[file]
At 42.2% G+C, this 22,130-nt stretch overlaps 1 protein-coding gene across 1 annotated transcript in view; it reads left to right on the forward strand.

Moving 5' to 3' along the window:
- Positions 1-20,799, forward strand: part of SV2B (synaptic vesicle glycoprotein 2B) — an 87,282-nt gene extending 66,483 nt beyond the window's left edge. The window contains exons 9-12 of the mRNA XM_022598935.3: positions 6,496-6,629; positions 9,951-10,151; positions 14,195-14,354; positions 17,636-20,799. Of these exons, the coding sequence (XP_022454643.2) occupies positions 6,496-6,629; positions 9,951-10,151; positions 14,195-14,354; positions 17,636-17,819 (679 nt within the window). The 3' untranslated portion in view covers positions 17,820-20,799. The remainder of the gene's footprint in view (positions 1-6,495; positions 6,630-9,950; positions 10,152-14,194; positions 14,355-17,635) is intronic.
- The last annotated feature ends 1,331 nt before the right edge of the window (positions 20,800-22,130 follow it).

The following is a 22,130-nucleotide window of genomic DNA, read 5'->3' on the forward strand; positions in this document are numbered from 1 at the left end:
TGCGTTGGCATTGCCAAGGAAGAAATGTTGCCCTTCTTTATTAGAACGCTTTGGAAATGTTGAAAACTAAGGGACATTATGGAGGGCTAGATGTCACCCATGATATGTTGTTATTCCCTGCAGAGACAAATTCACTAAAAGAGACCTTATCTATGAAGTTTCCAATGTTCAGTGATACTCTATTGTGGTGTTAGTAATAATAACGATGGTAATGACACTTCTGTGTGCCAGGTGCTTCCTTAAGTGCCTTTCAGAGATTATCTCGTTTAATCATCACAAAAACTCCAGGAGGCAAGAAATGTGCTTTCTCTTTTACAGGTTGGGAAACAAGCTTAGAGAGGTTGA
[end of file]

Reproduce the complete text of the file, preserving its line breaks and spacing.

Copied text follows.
At 42.2% G+C, this 22,130-nt stretch overlaps 1 protein-coding gene across 1 annotated transcript in view; it reads left to right on the forward strand.

Moving 5' to 3' along the window:
- Positions 1-20,799, forward strand: part of SV2B (synaptic vesicle glycoprotein 2B) — an 87,282-nt gene extending 66,483 nt beyond the window's left edge. The window contains exons 9-12 of the mRNA XM_022598935.3: positions 6,496-6,629; positions 9,951-10,151; positions 14,195-14,354; positions 17,636-20,799. Of these exons, the coding sequence (XP_022454643.2) occupies positions 6,496-6,629; positions 9,951-10,151; positions 14,195-14,354; positions 17,636-17,819 (679 nt within the window). The 3' untranslated portion in view covers positions 17,820-20,799. The remainder of the gene's footprint in view (positions 1-6,495; positions 6,630-9,950; positions 10,152-14,194; positions 14,355-17,635) is intronic.
- The last annotated feature ends 1,331 nt before the right edge of the window (positions 20,800-22,130 follow it).

The following is a 22,130-nucleotide window of genomic DNA, read 5'->3' on the forward strand; positions in this document are numbered from 1 at the left end:
TGCGTTGGCATTGCCAAGGAAGAAATGTTGCCCTTCTTTATTAGAACGCTTTGGAAATGTTGAAAACTAAGGGACATTATGGAGGGCTAGATGTCACCCATGATATGTTGTTATTCCCTGCAGAGACAAATTCACTAAAAGAGACCTTATCTATGAAGTTTCCAATGTTCAGTGATACTCTATTGTGGTGTTAGTAATAATAACGATGGTAATGACACTTCTGTGTGCCAGGTGCTTCCTTAAGTGCCTTTCAGAGATTATCTCGTTTAATCATCACAAAAACTCCAGGAGGCAAGAAATGTGCTTTCTCTTTTACAGGTTGGGAAACAAGCTTAGAGAGGTTGA